Born outside of Pittsburgh, Mary Cassatt studied at the Pennsylvania Academy of the Fine Arts. In 1866 she traveled to Paris, where she eventually settled. After studying the old masters, Cassatt became interested in the work of Gustave Courbet and Édouard Manet. She also developed a close friendship with Edgar Degas, who championed her inclusion in the circle of artists who would become known as the Impressionists, the only American to do so.
What does the artist emphasize in this painting?
Cassatt painted her mother many times throughout her career. Shown here at the age of 73, the subject is depicted in a reflective pose suggesting her vitality, tenderness, and intelligence. Short, delicate brushstrokes define her face and hands; the details of the shawl, flowers, and background are painted with broad strokes of color that contrast with the deep black of her dress. This painting might remind some viewers of Whistler’s Mother, James Abbott McNeill Whistler’s iconic portrait of 1871.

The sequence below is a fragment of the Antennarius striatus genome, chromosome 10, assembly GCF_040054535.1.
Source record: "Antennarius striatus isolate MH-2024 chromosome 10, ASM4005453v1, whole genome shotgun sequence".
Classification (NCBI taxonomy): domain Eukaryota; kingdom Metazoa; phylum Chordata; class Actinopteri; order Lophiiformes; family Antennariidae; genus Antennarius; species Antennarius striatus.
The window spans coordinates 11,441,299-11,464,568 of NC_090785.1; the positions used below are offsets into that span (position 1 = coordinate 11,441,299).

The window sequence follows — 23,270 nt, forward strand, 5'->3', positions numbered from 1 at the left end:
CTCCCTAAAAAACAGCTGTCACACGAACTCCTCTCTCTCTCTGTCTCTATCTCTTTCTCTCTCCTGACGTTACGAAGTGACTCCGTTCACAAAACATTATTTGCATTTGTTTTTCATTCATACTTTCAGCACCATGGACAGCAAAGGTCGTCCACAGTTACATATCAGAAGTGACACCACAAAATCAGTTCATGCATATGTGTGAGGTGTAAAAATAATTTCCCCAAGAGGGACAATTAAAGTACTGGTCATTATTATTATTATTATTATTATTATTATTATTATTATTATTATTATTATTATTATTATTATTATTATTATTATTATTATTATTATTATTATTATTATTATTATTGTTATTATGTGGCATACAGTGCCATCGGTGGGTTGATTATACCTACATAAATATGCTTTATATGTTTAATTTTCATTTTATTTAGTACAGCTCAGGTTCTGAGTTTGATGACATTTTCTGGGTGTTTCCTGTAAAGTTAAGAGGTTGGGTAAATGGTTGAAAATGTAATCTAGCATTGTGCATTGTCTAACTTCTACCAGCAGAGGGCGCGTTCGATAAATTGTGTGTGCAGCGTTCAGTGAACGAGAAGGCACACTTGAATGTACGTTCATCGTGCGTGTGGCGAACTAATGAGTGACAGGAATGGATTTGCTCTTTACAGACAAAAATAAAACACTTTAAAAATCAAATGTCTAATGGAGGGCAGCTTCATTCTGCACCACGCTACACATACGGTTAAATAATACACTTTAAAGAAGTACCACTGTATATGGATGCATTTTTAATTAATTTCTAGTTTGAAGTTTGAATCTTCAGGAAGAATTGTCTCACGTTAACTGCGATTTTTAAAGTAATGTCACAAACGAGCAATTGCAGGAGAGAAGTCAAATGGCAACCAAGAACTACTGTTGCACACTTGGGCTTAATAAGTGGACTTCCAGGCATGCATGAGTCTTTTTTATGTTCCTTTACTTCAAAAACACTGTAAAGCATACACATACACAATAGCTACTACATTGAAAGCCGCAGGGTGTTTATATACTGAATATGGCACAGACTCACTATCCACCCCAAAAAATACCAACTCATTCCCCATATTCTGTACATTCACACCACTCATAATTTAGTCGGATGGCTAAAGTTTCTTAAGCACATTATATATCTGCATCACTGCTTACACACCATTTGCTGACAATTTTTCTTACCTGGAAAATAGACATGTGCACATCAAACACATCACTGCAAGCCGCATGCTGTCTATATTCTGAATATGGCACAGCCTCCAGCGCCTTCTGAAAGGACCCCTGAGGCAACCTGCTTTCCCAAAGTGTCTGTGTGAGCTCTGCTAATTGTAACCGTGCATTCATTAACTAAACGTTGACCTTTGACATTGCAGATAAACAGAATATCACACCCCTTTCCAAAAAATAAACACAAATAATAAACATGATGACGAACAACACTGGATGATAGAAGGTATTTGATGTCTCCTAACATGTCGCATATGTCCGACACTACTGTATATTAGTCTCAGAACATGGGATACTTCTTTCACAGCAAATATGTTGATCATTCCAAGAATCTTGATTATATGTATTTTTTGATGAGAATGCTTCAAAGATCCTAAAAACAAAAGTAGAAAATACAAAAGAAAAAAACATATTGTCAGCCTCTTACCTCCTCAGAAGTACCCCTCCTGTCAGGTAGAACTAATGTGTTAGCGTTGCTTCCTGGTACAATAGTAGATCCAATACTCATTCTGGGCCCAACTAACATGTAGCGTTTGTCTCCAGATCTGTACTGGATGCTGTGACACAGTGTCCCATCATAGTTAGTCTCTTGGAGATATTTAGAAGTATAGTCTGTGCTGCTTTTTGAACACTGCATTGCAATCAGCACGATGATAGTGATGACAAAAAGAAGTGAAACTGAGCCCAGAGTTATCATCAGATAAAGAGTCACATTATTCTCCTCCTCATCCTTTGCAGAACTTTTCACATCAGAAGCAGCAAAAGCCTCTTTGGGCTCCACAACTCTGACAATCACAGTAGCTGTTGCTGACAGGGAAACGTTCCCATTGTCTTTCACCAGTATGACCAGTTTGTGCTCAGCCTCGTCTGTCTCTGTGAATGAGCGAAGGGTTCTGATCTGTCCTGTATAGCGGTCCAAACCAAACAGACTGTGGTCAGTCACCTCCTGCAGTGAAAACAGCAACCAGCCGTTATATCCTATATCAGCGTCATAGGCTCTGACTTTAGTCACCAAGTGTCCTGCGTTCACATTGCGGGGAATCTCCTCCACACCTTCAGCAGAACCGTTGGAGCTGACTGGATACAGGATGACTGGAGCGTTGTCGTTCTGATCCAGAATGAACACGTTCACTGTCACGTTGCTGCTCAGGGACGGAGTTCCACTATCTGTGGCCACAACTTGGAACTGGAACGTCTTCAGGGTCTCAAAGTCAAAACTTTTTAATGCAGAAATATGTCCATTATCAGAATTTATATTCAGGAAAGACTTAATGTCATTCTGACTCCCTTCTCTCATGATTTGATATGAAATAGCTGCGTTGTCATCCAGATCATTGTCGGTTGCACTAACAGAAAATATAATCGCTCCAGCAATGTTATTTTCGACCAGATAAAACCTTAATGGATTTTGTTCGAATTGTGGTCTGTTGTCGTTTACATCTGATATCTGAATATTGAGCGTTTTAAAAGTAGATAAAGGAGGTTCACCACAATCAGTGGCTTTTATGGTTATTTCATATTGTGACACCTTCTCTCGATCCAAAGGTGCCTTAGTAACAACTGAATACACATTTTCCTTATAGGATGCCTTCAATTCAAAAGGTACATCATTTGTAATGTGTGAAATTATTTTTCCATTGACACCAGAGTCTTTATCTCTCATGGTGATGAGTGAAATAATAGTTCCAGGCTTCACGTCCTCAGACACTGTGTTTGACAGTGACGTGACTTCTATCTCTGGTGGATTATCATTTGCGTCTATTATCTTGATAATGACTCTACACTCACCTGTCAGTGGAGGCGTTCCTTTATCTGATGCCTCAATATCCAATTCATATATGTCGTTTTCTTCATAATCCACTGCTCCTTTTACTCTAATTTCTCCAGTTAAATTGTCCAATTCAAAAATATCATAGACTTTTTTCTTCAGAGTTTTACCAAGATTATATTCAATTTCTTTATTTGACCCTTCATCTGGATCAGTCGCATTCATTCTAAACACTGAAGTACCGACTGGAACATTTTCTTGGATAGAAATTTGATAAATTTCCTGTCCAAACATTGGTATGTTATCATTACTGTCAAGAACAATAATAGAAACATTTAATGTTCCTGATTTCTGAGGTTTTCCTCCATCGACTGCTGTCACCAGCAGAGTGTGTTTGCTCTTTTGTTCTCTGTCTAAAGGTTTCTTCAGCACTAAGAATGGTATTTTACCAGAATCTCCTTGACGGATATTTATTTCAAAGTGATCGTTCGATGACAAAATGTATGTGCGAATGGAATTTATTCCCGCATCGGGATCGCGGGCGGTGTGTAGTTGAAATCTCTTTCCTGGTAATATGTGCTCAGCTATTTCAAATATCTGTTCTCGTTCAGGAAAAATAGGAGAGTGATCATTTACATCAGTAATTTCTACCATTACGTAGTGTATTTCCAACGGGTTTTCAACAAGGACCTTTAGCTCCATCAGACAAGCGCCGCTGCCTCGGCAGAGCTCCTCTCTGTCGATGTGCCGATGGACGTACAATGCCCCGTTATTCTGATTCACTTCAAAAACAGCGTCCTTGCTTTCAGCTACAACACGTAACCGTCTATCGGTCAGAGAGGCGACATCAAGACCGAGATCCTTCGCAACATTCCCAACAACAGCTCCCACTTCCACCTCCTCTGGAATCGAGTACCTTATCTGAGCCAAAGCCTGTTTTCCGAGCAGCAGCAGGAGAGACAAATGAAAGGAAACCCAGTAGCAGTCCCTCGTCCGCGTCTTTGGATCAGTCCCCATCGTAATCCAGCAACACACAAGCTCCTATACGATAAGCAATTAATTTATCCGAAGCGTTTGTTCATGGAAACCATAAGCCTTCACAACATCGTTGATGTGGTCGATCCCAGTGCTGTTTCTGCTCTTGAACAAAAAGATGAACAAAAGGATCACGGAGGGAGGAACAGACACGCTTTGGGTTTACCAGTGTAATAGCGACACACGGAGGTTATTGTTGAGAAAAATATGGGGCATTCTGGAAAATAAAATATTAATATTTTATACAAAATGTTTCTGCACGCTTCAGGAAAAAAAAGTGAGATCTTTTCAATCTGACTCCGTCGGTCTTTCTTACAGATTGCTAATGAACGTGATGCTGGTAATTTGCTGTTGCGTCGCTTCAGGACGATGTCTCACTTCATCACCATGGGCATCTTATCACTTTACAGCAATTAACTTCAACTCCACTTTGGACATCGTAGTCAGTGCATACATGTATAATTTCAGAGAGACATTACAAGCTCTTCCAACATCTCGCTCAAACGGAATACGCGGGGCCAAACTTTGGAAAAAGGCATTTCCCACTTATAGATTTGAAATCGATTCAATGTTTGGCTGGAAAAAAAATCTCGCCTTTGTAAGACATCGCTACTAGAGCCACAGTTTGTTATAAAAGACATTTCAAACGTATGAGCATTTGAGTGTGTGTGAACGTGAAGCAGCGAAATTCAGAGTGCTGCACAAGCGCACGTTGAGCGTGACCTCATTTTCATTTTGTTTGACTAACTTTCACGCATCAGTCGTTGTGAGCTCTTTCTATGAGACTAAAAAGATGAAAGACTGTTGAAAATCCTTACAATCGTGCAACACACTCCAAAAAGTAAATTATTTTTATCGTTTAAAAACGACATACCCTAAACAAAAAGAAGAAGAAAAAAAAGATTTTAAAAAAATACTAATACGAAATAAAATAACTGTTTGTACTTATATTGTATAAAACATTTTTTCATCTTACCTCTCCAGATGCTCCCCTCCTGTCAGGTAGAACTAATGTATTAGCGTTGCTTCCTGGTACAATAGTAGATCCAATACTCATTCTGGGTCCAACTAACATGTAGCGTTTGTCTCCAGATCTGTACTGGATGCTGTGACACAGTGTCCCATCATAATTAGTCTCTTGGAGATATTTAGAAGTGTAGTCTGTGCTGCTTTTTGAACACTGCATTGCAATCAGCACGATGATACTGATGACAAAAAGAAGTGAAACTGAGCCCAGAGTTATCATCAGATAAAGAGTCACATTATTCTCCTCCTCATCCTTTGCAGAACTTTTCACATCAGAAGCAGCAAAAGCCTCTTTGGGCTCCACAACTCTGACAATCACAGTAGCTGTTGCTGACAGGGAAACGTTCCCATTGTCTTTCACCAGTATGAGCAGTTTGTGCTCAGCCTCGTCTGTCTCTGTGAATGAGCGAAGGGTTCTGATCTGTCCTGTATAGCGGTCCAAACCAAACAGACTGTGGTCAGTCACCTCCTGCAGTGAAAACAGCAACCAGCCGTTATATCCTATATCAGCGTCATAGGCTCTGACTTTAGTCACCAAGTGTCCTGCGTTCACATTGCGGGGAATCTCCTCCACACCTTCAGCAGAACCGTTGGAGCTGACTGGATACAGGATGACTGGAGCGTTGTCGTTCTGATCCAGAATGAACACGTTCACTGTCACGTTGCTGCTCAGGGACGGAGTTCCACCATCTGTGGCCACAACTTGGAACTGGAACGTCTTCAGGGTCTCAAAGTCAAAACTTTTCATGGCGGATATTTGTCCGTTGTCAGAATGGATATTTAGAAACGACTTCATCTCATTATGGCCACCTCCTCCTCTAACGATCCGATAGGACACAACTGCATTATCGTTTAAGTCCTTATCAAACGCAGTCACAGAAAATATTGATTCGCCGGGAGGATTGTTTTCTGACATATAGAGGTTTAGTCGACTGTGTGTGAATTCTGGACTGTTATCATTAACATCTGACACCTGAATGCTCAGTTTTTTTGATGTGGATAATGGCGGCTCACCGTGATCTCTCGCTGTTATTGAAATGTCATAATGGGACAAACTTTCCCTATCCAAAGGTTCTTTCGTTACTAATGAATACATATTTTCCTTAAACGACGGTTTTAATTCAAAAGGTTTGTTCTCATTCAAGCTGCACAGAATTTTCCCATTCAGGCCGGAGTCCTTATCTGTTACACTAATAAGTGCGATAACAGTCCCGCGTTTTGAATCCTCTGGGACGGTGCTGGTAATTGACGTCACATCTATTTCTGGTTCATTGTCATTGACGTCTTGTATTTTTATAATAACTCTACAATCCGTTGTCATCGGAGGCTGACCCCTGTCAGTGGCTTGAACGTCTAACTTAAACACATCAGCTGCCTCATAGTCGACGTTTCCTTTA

Museum purchase, William H. Noble Bequest Fund